Wednesday, April 8, 2009

Managers in Scrum

Agile Product Management with Scrum: Creating Products that Customers Love (Addison-Wesley Signature Series)Roman Pichler gave a talk at QCON 2008 about the role of managers in Scrum. He starts out by describing a typical organization as a hierarchical structure with a command and control management paradigm. Managers receive reports, make decisions and give orders. Subordinates comply with orders and execute and then report back. Managers are removed from the day to day work and lose touch with what is going on and makes it difficult to make decisions. Managers are accountable for decisions and results. Subordinates are doing things they might not always agree with. Authority and responsibility are separated across 2 roles. This makes it difficult to have buy-in, accountability, ownership, and to learn and improve.

Next, Roman mentions that under Scrum the outlook on management is different. It is about helping the people doing the real work in adding value to the product, and creating the right environment for them to succeed. He then covers some management practices in Scrum:

1. Servant-leadership: lead others by serving them. Serve 1st, lead 2nd. Help the team and its members grow and develop. Respect individuals, honor effort and goodwill. Help create the right work environment.

2. Empirical Management: As a manager, make decisions on the basis of facts and empirical evidence. Report and numbers are not sufficient. You need to see what is happening for yourself. Create transparency and be able to inspect and adapt. Managers engage with employees to understand what’s happening where the actual work is done. Ask questions, share observations, make helpful suggestions to assist and guide but do not micro manage.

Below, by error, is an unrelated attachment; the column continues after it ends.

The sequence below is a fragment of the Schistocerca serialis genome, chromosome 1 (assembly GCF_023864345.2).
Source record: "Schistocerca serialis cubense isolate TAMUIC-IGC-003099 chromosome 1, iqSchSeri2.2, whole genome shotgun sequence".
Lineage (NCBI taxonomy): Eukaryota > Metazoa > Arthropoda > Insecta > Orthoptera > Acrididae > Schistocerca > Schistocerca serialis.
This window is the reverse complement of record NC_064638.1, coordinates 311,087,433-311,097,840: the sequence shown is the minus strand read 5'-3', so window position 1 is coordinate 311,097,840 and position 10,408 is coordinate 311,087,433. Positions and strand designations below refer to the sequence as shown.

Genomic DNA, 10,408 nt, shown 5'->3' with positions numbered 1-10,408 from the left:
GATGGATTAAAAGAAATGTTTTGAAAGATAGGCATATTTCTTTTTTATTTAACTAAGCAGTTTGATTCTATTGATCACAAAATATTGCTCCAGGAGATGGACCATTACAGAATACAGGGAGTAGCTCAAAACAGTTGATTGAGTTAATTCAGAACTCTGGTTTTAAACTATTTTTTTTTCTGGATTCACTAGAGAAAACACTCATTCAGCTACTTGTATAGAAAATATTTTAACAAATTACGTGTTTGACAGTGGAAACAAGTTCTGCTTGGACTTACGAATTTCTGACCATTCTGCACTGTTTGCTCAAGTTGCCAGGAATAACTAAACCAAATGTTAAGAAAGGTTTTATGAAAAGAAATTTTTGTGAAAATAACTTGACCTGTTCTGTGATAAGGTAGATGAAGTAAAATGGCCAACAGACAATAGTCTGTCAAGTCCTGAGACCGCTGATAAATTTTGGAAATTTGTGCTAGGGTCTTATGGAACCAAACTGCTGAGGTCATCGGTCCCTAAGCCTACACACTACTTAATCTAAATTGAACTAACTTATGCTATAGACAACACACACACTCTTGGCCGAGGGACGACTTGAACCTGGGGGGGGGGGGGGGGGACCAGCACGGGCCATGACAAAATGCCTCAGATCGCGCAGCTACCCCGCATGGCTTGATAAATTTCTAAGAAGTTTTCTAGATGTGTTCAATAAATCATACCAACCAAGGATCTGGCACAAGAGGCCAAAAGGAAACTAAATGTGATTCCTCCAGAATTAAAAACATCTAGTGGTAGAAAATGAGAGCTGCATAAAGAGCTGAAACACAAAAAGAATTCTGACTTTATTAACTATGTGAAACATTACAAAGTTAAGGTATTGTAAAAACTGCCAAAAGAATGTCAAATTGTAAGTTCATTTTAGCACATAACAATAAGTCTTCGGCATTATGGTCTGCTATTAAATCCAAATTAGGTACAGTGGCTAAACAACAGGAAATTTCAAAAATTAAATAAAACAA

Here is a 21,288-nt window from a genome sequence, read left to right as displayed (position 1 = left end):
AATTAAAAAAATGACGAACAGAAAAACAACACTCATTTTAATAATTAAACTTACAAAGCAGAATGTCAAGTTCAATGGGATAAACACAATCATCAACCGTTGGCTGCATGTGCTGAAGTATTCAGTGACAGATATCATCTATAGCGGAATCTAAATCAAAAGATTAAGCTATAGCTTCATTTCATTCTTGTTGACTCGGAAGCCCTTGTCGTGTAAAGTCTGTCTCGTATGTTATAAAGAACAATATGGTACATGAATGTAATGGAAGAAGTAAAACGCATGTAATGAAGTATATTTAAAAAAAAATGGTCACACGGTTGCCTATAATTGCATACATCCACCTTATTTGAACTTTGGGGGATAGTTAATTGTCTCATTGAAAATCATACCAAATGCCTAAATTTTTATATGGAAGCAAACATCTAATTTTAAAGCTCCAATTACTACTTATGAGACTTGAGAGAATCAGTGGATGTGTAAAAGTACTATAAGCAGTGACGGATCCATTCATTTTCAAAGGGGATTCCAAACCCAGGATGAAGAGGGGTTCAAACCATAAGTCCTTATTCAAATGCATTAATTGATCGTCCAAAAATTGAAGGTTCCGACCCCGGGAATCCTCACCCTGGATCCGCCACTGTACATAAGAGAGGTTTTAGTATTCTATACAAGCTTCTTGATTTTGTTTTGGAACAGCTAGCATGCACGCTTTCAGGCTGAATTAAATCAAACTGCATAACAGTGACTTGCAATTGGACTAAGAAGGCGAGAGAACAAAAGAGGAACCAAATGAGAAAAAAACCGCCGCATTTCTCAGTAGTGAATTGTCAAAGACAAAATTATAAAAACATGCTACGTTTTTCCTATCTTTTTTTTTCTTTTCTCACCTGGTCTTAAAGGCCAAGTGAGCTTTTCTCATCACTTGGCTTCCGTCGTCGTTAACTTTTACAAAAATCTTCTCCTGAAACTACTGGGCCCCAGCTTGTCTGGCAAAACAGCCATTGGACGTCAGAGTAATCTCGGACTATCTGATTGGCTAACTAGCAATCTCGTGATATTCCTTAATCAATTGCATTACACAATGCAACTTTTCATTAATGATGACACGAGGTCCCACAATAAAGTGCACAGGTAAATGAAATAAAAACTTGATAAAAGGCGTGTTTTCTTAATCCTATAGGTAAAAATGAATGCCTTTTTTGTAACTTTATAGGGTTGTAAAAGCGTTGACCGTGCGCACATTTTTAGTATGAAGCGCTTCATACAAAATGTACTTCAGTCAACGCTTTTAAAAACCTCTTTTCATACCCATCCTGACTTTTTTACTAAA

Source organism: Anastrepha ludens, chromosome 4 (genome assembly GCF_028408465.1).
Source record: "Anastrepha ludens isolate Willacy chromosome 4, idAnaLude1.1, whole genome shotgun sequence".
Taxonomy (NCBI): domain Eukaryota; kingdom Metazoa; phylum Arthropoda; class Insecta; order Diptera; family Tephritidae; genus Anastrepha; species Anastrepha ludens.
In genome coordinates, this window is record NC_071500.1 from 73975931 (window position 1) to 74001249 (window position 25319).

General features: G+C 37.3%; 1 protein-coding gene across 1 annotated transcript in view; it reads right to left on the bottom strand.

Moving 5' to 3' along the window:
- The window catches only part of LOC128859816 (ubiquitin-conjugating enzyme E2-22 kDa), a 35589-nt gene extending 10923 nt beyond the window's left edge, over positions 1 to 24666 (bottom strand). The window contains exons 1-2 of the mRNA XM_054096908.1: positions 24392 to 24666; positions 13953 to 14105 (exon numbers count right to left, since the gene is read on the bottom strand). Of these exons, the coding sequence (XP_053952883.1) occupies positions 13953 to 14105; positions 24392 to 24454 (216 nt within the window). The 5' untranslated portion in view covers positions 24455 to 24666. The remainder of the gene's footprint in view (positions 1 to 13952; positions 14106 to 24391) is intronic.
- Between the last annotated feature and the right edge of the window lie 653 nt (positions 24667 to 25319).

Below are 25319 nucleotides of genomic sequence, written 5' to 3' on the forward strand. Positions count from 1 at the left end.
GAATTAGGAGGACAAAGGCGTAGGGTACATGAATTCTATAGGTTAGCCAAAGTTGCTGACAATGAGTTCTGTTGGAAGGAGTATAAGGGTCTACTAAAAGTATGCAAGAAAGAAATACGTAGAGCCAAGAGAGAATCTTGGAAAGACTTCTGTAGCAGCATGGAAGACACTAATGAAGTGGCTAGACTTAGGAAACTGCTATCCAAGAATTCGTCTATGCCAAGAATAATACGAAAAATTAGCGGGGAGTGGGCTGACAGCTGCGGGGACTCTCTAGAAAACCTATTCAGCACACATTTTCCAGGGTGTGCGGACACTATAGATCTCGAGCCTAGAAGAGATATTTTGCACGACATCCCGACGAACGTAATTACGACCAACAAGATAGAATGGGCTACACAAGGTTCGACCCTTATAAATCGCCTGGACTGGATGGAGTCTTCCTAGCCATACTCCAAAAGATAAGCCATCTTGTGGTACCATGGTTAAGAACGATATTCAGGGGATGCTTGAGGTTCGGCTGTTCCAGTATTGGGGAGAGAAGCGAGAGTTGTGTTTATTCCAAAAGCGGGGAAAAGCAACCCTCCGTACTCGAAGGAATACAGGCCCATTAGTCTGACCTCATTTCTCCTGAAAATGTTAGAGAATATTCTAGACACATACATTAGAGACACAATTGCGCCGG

3. Empowerment: Delegate decision making authority to the lowest possible level. Collaboration instead of command and control. Authority and responsibility are united.

4. Quality first: Quality is built into the product from the start. Encourage and empower the team to identify and rectify problems together with their root causes.

5. Continuous improvement: Challenge the status quo on an ongoing basis. Identify and remove wasteful activities. It is about continuous innovation and change. It is a learning non-judgmental, non blaming approach.

6. Standarization: Standards developed by the team and then communicated to the rest of the organization

Next Roman goes over some transition techniques:

1. Focus everyone on the customer needs. Consider the entire value stream and a void sub optimization.

2. Systematically remove overburden: Overburden decreases morale and robs people of creativity. Give people slack so they have time to reflect and continuously improve. Avoid overburden by limiting demand on capacity and capability.

3. Promote team work: help create effective teams and foster creativity and collaboration

4. Clear the way: remove impediments promptly and anticipate new impediments.

5. Be a Scrum champion: teach, encourage and guide. Be a role model and walk the talk.

Finally, Roman summarizes by mentioning that the good news is that there is plenty left for managers to do in Scrum. The Management culture must change profoundly from telling people what to do to supporting and guiding them.

This presentation is available on InfoQ at